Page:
Co-extrusion of two plastic materials is well known and conventional techniques are used for such processes. The essential criteria for matching of two plastics materials is that they not adhere to each other after extrusion and that the discrete phase can be withdrawn from the continuous phase and leave ducts therein. While co-extrusion is preferred to form the balloons, it is also possible to extrude tubes with the ducts already in them using known extrusion dies. Because the thickness of the precursors to the ducts are so narrow, normally between about 0.025 and 0.5 mm. within a tube having a wall thickness between about 0.07 and 1.0 mm. and outside diameter between about 0.25 and 5.0 mm., I have found that extrusion with preformed ducts is not always satisfactory and that co-extrusion is best.
The many other objects, features and advantages of the present invention will become apparent from the following description.
FIG. 1 is a cross-sectional view of a perfusion catheter in the inflated condition according to an embodiment of the present invention. The view is taken along the line 1--1 of FIG. 2.
FIGS. 2A and 2B are a cross-sectional view of the perfusion catheter shown in FIG. 1 taken along the line 2--2. In FIG. 2A the internal chamber is not inflated while in FIG. 2B it is inflated.
FIG. 3 is an end view of the perfusion catheter showing the relative dispositions of the array of balloons, webs and channels in the proximal end of the catheter. The view is taken along the line 3--3 of FIG. 1.
FIG. 4 is a cross-sectional interior view of the array of balloons taken along the line 4--4 of FIG. 1.
FIG. 5 is a cross-sectional view of the extruded tubing prior to the removal of stripes that are co-extruded as the precursors of the openings within the tubing.
Referring now to FIG. 1 the catheter 10 of the present invention includes an inflatable cylindrical array 1 of radially disposed balloons 3. Each of the balloons 3 in the array 1 are in fluid flow relation with one of the inflation lumens disposed in a shaft 5 as will be explained hereinafter. A hub 15 is disposed around the shaft 5 to secure the assembly. A proximal intermediate member 9 connects the hub 15 with the array of balloons 3. Channels 11 are formed in the proximal intermediate member 9 to provide fluid passageways between an inflation lumen within the shaft 5 and the interiors of the balloons 3. The inflation lumen may be one of several lumens in the shaft 5 as will be explained hereinafter.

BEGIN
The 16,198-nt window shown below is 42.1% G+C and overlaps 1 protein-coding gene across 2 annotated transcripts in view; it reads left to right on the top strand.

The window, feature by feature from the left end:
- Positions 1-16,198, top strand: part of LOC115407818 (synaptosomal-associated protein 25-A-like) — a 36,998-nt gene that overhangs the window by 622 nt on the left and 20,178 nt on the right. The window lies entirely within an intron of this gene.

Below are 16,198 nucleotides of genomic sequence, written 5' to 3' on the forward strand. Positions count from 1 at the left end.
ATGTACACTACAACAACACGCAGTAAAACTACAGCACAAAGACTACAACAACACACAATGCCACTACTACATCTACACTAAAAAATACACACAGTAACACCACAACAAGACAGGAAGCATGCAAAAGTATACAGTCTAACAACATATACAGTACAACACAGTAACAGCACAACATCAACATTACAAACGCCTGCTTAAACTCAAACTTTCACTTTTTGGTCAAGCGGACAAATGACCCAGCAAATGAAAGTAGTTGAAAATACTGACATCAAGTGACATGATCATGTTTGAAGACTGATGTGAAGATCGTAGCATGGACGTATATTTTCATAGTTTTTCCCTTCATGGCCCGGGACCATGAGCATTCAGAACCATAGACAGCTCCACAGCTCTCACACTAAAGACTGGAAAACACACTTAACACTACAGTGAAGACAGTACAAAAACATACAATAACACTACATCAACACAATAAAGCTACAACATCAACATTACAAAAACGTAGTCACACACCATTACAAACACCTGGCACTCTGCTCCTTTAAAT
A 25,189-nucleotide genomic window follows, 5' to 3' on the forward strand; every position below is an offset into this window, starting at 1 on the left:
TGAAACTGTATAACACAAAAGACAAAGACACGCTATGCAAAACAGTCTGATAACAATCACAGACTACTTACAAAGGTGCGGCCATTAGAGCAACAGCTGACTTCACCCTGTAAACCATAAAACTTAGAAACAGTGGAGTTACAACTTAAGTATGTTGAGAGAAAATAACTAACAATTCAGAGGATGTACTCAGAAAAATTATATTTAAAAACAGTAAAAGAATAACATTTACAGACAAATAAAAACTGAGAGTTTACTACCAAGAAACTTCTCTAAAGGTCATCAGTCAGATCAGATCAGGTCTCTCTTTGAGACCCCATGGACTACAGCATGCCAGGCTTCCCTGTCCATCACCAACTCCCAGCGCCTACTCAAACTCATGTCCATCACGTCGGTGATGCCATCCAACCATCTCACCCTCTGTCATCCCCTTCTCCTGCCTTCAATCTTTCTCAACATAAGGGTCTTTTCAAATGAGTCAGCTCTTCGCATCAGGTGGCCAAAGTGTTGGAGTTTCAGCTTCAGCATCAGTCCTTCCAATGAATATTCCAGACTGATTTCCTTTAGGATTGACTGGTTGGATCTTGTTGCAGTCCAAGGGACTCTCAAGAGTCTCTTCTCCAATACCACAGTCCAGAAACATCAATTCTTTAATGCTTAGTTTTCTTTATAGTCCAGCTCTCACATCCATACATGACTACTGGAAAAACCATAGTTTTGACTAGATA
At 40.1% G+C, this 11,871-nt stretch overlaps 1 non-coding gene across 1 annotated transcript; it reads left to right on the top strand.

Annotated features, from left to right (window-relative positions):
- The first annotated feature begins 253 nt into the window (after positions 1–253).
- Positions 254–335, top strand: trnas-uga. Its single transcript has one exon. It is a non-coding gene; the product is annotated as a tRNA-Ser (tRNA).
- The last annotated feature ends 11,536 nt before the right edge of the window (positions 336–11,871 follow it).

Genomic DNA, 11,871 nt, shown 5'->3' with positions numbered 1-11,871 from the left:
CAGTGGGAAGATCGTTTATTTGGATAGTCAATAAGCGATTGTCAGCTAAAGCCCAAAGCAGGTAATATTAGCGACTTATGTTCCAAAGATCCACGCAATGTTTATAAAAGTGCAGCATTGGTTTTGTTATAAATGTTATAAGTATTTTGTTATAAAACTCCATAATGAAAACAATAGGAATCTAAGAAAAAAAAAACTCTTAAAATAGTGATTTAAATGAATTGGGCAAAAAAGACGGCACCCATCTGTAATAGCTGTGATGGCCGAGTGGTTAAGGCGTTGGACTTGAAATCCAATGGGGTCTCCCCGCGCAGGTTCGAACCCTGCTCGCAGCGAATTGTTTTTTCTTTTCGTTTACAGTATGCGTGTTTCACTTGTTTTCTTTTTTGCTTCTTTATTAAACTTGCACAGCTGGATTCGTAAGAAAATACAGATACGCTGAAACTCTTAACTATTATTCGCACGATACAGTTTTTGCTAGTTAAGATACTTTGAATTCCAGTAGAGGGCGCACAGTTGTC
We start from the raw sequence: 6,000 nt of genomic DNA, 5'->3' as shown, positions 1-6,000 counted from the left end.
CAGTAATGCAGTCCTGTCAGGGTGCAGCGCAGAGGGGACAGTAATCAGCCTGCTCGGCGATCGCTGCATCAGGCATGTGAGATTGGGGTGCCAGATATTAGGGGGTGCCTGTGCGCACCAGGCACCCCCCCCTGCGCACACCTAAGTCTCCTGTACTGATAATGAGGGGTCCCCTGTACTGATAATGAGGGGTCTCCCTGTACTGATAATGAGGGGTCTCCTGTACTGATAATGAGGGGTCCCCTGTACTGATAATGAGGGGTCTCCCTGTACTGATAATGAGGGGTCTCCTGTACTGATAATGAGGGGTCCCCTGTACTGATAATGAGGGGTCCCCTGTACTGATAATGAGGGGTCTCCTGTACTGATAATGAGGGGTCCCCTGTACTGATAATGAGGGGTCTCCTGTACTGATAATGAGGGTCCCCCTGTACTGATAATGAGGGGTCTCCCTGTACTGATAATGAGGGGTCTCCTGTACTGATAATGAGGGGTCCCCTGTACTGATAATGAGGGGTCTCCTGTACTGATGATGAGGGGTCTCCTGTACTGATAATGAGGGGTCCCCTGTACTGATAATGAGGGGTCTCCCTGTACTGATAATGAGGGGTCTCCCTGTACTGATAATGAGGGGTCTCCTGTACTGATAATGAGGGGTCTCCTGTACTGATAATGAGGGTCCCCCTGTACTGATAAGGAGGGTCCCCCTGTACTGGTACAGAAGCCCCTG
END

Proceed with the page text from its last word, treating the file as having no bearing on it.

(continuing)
The balloons 3 are also connected to a distal intermediate member 13. In the herein depicted embodiment a portion 5a of the shaft 5 is disposed centrally within the array 1 to provide support for the array 1 by means of the distal intermediate member 13 and also to house a guide wire 12. The wall 30 is disposed inside of the array 1 and is movable from one side of the interior of the array 1 to the other to form the internal chamber 31 which pressurizes the inside of the array 1 and expands it further to exert greater force against a stenosis. As the wall 30 moves to form an internal chamber 31, it carries with it sections which are integral with the distal and proximal intermediate sections of the catheter. While shaft 5a is shown as moving from adjacent the inner wall 3b to the middle of the internal chamber 31, in some embodiments, not shown, the shaft 5 can be terminated at the hub 15 and the array 1 and the distal intermediate member 13 can be self supporting.